Future-proofing: Less than 50% of Malaysian business owners confident of business resilience if a recession occurs

This article first appeared in Digital Edge, The Edge Malaysia Weekly, on January 23, 2023 - January 29, 2023.
Future-proofing: Less than 50% of Malaysian business owners confident of business resilience if a recession occurs
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A global recession in the coming year is looking more likely than ever, with warnings from international bodies such as the World Bank amid rising interest rates and the soaring cost of living across the world.

Countries in Southeast Asia will not escape the impact of a recession either, with Malaysia’s exports to China, the US and the eurozone being relatively high versus the rest of Asia.

With news of such an event on the horizon, the time for businesses to shore up their defences is now. The good news is, according to GoTo’s recent survey on How Global Businesses Prepare for an Economic Downturn, 65% of business owners believe it is important to prepare their business for recession and have taken steps to do so. Bolstering digital defences is one way and many businesses believe that implementing technological solutions can contribute to economic resilience.

However, many are still not confident about long-term stability should a recession occur. We look at how some businesses in Malaysia are preparing for the economic downturn and provide further recommendations on what to do.

Learning from the past

Having been through recessions previously, Malaysian businesses know what to expect and how to prepare themselves.

GoTo’s survey found that 57% of business owners and executives had learnt what to do to prepare for any potential disruptions to their business as they had gone through a similar experience in the past. Their attitudes also reflect a belief in creating a recession-proof business. To do so would involve creating a business continuity plan, equipping employees with the technology they need and creating a company-wide emergency fund.

The top three actions they have taken to recession-proof their businesses are:

Diversifying the business’ cash flow (53%)

Ensuring three months’ worth of “cash in bank” (52%)

Doing internal risk assessments (48%)

Further recommendations for economic resilience

While most businesses are on the right track in shoring up their defences, there is more that can be done on the technology front, from upgrading hardware to better managing the operational side of things, as the survey findings have shown:

1. Keep work and office equipment up to date 

Just over half (53%) of business owners believe in maintaining work equipment (employee computers, office equipment) on a regular basis as a measure of creating a recession-proof business.

It is important to maintain equipment, be it technology or the physical office environment, and keep it up to date as this can prevent costly repairs when there is downtime, not to mention missed connections with customers for support and revenue-generation opportunities. Downtime costs money — small businesses can lose US$137 to US$427 for every minute of downtime.

Employee productivity will also be affected, with more than one-third (37%) of business owners facing disruption while doing important work, due to technology issues. The trade-off is between paying now to maintain your equipment or paying more later with a costly impact on both the business and the customers they serve.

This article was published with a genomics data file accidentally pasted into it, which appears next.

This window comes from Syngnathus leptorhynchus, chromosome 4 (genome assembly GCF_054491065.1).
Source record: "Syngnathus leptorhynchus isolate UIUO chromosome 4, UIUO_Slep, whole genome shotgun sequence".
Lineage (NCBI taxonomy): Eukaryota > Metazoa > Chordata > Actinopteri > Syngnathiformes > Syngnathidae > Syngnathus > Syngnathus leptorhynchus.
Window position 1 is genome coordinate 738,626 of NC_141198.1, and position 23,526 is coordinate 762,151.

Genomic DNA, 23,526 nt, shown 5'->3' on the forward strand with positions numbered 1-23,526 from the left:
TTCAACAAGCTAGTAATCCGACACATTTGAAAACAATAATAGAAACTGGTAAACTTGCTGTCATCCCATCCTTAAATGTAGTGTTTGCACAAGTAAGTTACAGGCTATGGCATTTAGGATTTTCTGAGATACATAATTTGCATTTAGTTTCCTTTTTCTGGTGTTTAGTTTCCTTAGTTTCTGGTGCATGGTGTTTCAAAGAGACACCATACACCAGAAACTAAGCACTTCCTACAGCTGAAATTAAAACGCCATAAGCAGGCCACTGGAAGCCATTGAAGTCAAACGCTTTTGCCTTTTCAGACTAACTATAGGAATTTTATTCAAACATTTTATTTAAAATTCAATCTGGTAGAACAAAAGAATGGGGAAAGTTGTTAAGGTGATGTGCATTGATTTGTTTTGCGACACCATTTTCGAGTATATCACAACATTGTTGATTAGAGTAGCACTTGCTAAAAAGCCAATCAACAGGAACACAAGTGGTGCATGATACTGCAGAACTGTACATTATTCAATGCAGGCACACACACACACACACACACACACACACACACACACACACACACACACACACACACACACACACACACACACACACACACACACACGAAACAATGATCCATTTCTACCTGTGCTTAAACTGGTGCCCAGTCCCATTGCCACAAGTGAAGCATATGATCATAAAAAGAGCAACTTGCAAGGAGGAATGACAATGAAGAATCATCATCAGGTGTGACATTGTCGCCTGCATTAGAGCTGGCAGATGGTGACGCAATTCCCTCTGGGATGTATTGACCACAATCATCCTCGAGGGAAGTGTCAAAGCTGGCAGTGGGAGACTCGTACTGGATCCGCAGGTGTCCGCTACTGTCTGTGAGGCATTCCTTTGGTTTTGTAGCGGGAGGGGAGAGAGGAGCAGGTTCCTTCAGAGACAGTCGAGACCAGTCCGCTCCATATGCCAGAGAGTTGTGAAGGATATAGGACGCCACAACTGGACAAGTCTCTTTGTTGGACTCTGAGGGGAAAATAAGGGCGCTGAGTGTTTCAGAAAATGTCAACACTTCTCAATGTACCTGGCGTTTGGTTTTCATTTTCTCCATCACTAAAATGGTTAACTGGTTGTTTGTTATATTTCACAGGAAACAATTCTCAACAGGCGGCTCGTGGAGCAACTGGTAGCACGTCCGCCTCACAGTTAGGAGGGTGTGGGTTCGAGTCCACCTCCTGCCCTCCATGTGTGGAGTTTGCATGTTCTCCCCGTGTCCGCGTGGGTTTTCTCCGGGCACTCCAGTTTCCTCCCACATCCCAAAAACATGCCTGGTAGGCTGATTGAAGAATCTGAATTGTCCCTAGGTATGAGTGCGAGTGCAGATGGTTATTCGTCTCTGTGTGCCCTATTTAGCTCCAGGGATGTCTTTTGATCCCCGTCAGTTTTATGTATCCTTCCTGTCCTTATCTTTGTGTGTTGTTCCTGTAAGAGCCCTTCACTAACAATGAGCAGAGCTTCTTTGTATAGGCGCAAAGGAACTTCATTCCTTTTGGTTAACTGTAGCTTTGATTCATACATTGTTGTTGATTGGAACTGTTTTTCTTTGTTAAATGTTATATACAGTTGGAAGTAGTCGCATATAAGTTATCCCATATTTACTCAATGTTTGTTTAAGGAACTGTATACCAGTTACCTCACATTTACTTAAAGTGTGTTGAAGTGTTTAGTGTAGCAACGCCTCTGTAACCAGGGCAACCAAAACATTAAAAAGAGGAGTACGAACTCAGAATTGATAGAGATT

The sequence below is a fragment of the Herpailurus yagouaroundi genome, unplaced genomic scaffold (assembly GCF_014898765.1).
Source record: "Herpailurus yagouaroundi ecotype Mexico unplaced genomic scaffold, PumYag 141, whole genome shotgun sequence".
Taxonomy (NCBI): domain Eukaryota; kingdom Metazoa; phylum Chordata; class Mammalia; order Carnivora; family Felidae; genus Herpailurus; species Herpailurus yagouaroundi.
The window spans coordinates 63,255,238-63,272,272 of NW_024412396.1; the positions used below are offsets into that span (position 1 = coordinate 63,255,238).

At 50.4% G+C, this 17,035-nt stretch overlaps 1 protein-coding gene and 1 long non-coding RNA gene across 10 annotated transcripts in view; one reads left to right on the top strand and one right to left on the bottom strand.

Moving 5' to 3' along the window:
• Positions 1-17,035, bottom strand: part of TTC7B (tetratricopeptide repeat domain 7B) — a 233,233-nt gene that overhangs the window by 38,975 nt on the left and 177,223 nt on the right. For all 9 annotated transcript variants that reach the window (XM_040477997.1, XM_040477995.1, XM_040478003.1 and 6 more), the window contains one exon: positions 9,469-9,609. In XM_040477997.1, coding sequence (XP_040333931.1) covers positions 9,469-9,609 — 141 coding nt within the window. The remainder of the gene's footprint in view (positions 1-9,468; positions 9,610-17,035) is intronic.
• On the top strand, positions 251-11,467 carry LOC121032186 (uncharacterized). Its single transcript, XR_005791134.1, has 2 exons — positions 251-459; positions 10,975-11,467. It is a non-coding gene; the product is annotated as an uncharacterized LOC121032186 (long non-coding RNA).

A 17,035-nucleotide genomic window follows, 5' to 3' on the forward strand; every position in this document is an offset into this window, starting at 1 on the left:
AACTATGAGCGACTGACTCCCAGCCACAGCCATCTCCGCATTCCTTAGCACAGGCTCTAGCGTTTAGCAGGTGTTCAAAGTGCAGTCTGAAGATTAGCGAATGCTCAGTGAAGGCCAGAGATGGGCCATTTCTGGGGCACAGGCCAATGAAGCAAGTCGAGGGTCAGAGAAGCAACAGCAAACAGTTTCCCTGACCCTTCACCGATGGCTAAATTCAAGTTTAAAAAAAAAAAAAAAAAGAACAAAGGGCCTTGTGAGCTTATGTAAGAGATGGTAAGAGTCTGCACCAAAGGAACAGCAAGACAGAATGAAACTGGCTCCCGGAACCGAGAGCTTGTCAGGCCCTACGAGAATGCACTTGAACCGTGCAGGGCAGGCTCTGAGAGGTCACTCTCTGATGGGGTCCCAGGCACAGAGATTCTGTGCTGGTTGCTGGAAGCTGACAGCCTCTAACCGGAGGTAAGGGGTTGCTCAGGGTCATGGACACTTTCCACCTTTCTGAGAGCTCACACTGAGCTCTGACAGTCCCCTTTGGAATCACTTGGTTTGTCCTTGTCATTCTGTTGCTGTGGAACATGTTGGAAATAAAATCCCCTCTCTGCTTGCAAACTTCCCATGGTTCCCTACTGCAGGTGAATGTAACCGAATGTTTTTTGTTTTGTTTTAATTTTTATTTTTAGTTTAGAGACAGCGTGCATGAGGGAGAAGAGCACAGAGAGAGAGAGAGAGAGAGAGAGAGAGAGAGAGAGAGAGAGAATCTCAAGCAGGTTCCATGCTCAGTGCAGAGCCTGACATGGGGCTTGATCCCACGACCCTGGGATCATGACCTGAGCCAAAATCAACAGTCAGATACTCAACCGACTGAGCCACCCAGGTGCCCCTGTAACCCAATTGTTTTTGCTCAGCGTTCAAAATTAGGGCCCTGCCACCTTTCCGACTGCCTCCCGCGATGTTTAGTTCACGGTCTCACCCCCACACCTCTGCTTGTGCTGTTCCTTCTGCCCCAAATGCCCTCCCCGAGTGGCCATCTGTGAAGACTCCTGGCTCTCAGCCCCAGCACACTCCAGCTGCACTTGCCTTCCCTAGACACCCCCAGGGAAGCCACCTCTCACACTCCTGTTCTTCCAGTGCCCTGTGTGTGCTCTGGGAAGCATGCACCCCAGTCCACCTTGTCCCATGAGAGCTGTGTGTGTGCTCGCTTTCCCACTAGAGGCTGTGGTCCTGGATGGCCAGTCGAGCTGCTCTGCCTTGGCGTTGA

2. Consolidate tech stacks to reduce the number of providers 

Benefits of tech stack consolidation include simplifying and improving processes between various departments in an organisation. At the same time, it reduces the management and costs businesses pay to different providers.

Unfortunately, less than half of business owners are prioritising tech stack consolidation. To consolidate your tech stacks, look at any duplication of current functions — for example, are various teams using different software to communicate and collaborate within the workforce and with your customers? Look at the software used for managing your workforce, customers, inventory, and finance to see which can be consolidated.

The employee experience is also crucial to ensuring a seamless remote working experience. Understanding the challenges that employees may have in learning new software, or their experience from using disparate apps, will provide leaders with a view of how the software can be consolidated.

3. Outsource helpdesk or IT support functions 

The survey also found that only one in three (36%) businesses believe that outsourcing a helpdesk or other IT support functions to a managed service provider (MSP) can help in an economic downturn.

Reducing costs is no longer the key driver for using managed services. The priority for organisations has shifted towards improving and connecting customer, employee and partner experiences.

Depending on the MSP you choose, you benefit from your MSP’s prior expertise with clients in the same industry and their expertise in various IT support functions, including providing network, applications and infrastructure support. At the same time, these MSPs have dedicated support teams so that you avoid dealing with technical problems and can channel your efforts to more urgent business needs. Any outage that may occur on the servers is also handled by the MSPs.

It is reassuring that many businesses in Malaysia have the foresight and awareness of what they need to do to protect themselves against a recession. Most are on the right track to doing so with the steps they are taking and can afford to further strengthen their defences on the technological front with the recommended steps.

Lindsay Brown is vice-president and general manager (Asia-Pacific) at GoTo, a flexible-work provider of software-as-a-service (SaaS) and cloud-based remote work tools for collaboration and IT management